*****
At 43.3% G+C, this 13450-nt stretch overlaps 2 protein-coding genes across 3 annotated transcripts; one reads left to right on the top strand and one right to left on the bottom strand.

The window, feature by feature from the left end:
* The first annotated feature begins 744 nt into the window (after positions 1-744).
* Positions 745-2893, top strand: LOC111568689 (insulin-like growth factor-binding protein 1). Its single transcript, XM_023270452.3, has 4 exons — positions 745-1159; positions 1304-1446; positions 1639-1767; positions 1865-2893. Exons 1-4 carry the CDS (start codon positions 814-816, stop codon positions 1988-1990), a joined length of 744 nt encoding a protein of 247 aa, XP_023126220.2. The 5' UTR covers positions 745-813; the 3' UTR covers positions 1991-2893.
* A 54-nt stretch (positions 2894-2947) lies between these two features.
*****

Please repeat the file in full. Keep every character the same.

At 43.3% G+C, this 13450-nt stretch overlaps 2 protein-coding genes across 3 annotated transcripts; one reads left to right on the top strand and one right to left on the bottom strand.

The window, feature by feature from the left end:
* The first annotated feature begins 744 nt into the window (after positions 1-744).
* Positions 745-2893, top strand: LOC111568689 (insulin-like growth factor-binding protein 1). Its single transcript, XM_023270452.3, has 4 exons — positions 745-1159; positions 1304-1446; positions 1639-1767; positions 1865-2893. Exons 1-4 carry the CDS (start codon positions 814-816, stop codon positions 1988-1990), a joined length of 744 nt encoding a protein of 247 aa, XP_023126220.2. The 5' UTR covers positions 745-813; the 3' UTR covers positions 1991-2893.
* A 54-nt stretch (positions 2894-2947) lies between these two features.